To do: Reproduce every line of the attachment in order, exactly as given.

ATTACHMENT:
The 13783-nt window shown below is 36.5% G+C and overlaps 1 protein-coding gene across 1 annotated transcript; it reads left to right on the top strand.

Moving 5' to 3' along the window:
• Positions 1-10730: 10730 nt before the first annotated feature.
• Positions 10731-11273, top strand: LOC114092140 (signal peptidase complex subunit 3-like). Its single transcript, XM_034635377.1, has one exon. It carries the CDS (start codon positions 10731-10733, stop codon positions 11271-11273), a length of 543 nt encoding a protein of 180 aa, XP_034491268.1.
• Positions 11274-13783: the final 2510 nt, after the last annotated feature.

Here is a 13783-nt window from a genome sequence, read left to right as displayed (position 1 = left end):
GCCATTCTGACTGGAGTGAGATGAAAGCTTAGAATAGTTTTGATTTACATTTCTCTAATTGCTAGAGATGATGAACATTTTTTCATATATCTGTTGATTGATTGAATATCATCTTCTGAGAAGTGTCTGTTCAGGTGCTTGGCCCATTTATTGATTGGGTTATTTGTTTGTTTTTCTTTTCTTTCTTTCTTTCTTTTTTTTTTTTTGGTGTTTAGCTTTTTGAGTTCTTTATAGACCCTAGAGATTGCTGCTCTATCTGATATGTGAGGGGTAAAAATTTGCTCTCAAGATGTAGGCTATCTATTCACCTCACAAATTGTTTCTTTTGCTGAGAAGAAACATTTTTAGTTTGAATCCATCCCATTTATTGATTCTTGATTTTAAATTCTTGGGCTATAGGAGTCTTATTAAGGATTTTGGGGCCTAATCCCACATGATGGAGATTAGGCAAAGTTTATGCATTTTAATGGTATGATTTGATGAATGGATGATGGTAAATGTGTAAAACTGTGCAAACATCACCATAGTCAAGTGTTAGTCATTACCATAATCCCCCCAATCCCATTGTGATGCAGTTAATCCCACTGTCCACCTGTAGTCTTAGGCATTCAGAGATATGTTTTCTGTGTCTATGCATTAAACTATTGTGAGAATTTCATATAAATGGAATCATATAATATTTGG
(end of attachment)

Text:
The 13783-nt window shown below is 36.5% G+C and overlaps 1 protein-coding gene across 1 annotated transcript; it reads left to right on the top strand.

Moving 5' to 3' along the window:
• Positions 1-10730: 10730 nt before the first annotated feature.
• Positions 10731-11273, top strand: LOC114092140 (signal peptidase complex subunit 3-like). Its single transcript, XM_034635377.1, has one exon. It carries the CDS (start codon positions 10731-10733, stop codon positions 11271-11273), a length of 543 nt encoding a protein of 180 aa, XP_034491268.1.
• Positions 11274-13783: the final 2510 nt, after the last annotated feature.

Here is a 13783-nt window from a genome sequence, read left to right as displayed (position 1 = left end):
GCCATTCTGACTGGAGTGAGATGAAAGCTTAGAATAGTTTTGATTTACATTTCTCTAATTGCTAGAGATGATGAACATTTTTTCATATATCTGTTGATTGATTGAATATCATCTTCTGAGAAGTGTCTGTTCAGGTGCTTGGCCCATTTATTGATTGGGTTATTTGTTTGTTTTTCTTTTCTTTCTTTCTTTCTTTTTTTTTTTTTGGTGTTTAGCTTTTTGAGTTCTTTATAGACCCTAGAGATTGCTGCTCTATCTGATATGTGAGGGGTAAAAATTTGCTCTCAAGATGTAGGCTATCTATTCACCTCACAAATTGTTTCTTTTGCTGAGAAGAAACATTTTTAGTTTGAATCCATCCCATTTATTGATTCTTGATTTTAAATTCTTGGGCTATAGGAGTCTTATTAAGGATTTTGGGGCCTAATCCCACATGATGGAGATTAGGCAAAGTTTATGCATTTTAATGGTATGATTTGATGAATGGATGATGGTAAATGTGTAAAACTGTGCAAACATCACCATAGTCAAGTGTTAGTCATTACCATAATCCCCCCAATCCCATTGTGATGCAGTTAATCCCACTGTCCACCTGTAGTCTTAGGCATTCAGAGATATGTTTTCTGTGTCTATGCATTAAACTATTGTGAGAATTTCATATAAATGGAATCATATAATATTTGG